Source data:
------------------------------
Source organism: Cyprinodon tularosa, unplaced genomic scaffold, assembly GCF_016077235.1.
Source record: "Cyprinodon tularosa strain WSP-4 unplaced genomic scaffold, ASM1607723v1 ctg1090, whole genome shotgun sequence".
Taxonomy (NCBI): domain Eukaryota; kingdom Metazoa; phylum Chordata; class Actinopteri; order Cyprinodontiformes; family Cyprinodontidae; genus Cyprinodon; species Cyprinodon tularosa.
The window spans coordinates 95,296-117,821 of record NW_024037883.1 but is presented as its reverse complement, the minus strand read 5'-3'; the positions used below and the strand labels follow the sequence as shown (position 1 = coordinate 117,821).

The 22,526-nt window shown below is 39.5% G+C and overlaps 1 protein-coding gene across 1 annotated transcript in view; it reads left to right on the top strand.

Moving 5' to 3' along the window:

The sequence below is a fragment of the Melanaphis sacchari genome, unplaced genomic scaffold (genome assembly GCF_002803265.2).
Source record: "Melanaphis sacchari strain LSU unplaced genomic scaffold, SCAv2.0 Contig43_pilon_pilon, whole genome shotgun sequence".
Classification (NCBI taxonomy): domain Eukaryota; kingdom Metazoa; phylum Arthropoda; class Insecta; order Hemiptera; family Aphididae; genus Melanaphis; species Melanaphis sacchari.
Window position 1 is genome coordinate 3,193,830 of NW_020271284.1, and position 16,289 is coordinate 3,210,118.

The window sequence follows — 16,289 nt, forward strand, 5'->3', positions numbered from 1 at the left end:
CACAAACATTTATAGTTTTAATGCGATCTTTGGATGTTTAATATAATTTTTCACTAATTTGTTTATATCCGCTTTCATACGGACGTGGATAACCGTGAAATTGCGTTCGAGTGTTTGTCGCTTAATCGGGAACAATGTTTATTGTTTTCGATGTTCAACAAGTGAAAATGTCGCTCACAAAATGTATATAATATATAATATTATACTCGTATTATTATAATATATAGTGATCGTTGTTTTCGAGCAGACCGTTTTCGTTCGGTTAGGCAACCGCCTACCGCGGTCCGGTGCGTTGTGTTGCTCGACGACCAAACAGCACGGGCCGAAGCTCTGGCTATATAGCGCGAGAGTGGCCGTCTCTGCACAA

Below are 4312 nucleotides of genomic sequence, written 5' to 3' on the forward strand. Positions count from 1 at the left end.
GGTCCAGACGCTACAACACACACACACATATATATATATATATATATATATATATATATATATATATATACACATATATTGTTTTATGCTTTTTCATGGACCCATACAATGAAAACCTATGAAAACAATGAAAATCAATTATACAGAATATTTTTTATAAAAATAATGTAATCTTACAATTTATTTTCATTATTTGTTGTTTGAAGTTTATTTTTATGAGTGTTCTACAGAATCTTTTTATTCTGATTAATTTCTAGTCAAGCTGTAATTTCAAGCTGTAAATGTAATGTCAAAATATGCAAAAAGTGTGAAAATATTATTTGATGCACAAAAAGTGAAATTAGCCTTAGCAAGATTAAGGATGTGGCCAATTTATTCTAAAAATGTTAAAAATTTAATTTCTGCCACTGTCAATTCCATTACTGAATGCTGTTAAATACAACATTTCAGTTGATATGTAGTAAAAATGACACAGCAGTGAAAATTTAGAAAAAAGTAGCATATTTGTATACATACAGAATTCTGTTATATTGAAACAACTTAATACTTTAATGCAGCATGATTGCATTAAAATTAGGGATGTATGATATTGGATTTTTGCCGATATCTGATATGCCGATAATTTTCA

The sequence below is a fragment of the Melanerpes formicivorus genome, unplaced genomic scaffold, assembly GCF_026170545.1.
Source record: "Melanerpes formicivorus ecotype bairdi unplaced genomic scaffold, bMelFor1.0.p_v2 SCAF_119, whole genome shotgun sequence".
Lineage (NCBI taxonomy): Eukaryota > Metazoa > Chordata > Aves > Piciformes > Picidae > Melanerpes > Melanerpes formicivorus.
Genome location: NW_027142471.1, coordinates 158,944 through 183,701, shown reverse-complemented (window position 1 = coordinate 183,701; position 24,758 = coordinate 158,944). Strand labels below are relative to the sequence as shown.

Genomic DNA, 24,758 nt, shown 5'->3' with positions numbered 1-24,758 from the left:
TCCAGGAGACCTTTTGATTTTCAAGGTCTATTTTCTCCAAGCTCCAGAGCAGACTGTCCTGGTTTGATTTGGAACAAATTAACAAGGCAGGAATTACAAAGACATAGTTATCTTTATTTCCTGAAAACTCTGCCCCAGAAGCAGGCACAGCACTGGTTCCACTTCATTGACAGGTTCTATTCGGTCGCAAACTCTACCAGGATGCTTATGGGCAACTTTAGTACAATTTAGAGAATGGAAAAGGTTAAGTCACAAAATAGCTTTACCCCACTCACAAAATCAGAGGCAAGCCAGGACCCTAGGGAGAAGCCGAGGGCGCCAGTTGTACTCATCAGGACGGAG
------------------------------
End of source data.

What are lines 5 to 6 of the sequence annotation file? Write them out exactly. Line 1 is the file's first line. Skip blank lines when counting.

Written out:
The 22,526-nt window shown below is 39.5% G+C and overlaps 1 protein-coding gene across 1 annotated transcript in view; it reads left to right on the top strand.

Moving 5' to 3' along the window: